Visiting Berlin

Berlin is pretty much a condensed history of world war Europe. What transpired here reverberated in Europe and further. It was headquartered by the Nazis, bombed to bits, took over by Russian forces, ripped into half and finally reunited as one.

The Nazi party took power in Germany with Berlin as the capital after winning Germany’s election. The harsh treatment of the treaty of Versaille and the global stock market crash in the 30s gave rise to widespread disenchantment that finally propelled the Nazi party to rule. And as we know the war broke out shortly after.

After the war ended, Berlin was split into half by the Allies and the Russian army, and so did Germany. The wall came up in subsequent years when both sides did not want the people on their side to go to the other, more so to prevent East Berliners moving to the West. Countless people tried pulling up escape acts to get pass army checkpoints such as hiding in the car boot, or simply climbing over the wall and run or craw past the dead strip – a no man’s land zone where only armies patrol.

Berlin took a special place during the cold war. The Allies led by the Americans took charge of West Berlin, while East Berlin belonged to Soviet Russia. Any confrontation in Berlin could be interpreted as the two powers stance in the cold war. If WW3 were to happen, it would take place in Berlin.

On the day of arrival in Berlin, there was a cup finals between Werder Bremen and Bayern Munich. It was a pretty cold and rainy day, a little dissapointing having hope to escape cold weather in Oslo. I did a little city crawl myself. On the second day, I was joined by a new Australian friend, and we took the chance to find out about Graffitis. The Alternative Berlin tour who took us to visit graffitis, wall-painting, skateboarding factory and beach sandy beach volleyball area. The last day was a tour of historic Berlin, which is pretty much WW2 history and the wall. And finally, a shot of Jägermeister to finish off the night in Berlin.

Opera’s performance on IE9 speed demos

IE9 preview has been making wonderful improvement. It started first with web standards improvement, and now speed progress. Though far from release and still a non-production, it is interesting to see from IE’s own demo that they are beating FF, Safari and Google Chrome.

Friends at IE might have been busy that they missed out on testing Opera. Still it’s heartening that in their demo, Opera icon was used as a test image. So i guess since Microsoft is a little occupied, why not I’ll run it and see how Opera fares.

In A Closer Look at Internet Explorer 9 Hardware Acceleration Through Flying Images , IE9′s demo works in the form of showcasing it’s hardware acceleration ability. IE9 could ramp up more FPS (frames per second) than Safari, Chrome and FF. It logged an impressive 52 FPS, 2nd placed FF was 8.3 FPS.

IE9′s Flying image demo

I decided to try out the stable version of Opera 10.53 and it gave me between 57- 60 FPS while on my machine IE9 hovered between 35 to 38 fps. I tested on VMWare Windows Vista SP2 on my Macbook. Another point observed is that in IE9 the “test image” which are browser vendor icons took significantly longer to load. The test actually started without me seeing the full image in IE9.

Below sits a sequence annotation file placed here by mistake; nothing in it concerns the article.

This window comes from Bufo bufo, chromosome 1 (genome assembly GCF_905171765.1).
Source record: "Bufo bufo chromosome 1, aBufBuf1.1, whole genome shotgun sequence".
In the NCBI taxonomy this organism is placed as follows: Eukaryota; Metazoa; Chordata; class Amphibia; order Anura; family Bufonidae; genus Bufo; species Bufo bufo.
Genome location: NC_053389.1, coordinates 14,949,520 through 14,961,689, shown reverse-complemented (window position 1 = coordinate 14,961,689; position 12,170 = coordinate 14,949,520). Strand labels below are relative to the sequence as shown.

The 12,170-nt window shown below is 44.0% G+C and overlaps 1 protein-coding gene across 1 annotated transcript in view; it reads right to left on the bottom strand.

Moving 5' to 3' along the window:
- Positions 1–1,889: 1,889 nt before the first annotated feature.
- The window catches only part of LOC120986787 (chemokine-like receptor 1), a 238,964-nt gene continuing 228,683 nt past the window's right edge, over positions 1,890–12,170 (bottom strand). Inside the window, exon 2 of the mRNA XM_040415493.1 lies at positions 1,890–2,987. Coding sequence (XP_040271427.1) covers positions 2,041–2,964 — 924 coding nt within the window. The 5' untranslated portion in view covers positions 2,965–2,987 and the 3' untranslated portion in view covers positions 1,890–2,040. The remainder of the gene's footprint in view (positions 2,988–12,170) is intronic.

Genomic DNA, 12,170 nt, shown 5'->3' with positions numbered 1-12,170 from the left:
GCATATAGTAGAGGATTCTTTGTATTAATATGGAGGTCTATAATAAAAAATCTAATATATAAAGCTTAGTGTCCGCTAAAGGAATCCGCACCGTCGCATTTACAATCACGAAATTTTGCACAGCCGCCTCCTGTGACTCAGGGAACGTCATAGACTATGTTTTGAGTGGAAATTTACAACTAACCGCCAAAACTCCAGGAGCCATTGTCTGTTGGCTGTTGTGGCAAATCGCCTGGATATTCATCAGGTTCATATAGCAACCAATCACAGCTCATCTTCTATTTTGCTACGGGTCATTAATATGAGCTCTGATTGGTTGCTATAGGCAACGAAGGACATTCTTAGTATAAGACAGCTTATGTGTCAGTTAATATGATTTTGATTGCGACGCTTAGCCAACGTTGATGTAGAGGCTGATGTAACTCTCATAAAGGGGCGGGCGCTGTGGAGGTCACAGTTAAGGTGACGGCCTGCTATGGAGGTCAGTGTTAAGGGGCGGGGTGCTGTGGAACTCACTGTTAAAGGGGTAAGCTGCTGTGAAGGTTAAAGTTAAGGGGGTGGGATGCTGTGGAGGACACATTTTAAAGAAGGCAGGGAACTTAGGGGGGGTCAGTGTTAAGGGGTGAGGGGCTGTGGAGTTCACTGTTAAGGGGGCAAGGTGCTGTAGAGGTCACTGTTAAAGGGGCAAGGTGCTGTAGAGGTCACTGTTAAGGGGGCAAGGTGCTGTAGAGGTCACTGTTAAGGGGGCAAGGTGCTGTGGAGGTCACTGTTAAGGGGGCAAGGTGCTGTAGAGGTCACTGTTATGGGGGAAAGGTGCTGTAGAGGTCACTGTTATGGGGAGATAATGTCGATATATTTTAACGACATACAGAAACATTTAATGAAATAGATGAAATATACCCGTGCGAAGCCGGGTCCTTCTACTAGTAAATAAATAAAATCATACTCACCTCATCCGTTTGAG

So from my first test, Opera 10.53 without hardware acceleration pulls in about 60% faster than IE9 preview with hardware acceleration.

Let’s move on to the 2nd test – A GPU-Powered HTML5 Flickr Photo Viewer.

IE9′s Flickr photo viewer demo

In Seth McLaughlin (Program Manager for IE Performance) ‘s own words “With Internet Explorer 9, Flickr Explorer is generally able to maintain a near real-time responsiveness of 52fps (52 frames per second). In contrast, other browsers struggle to maintain 4-8fps, which is barely 15% the performance”.

This time, Microsoft forgot to test Opera too (actually Microsoft didn’t forget Opera everytime, they did remember to compare Opera when they created a standards table. The table only showed test cases submitted by Microsoft to W3C, and IE9 passed all of them.) More about IE9 Standards discussion in my previous post.

OK, now let’s take a look at the results. As the demo loads, Opera jumps from a low of 20 FPS to 60 FPS within, say, 3 seconds. But once the flickr images stabilized, it remained at 60 FPS. IE9 was similar that it logged 60 FPS once the images stablized, but before it did it hovered between 3-6 FPS for a minute (I counted 61 seconds) and images were obviously draggy.

So the conclusion is that IE9 have a 60 FPS “real-time” rendering, but not before taking a minute between 3-6 FPS. Opera took 3 seconds to hit 60 FPS “real-time”. If forced to compare, Opera would be 20,000% faster.

There you have it. Opera’s performance.

Traveling Poland

I had a great time in Poland this Easter, visiting two cities in the south – Wroclaw and Krakow. Wroclaw is a city with around the size of Oslo, 300-500,000 people. Most of the tourist attractions were within walking distance, so no problem exploring the city by foot. The unfortunate part about Wroclaw is that musuems and shops were closed around Easter. I keep forgetting that Easter is a big holiday in Europe, especially Catholic countries.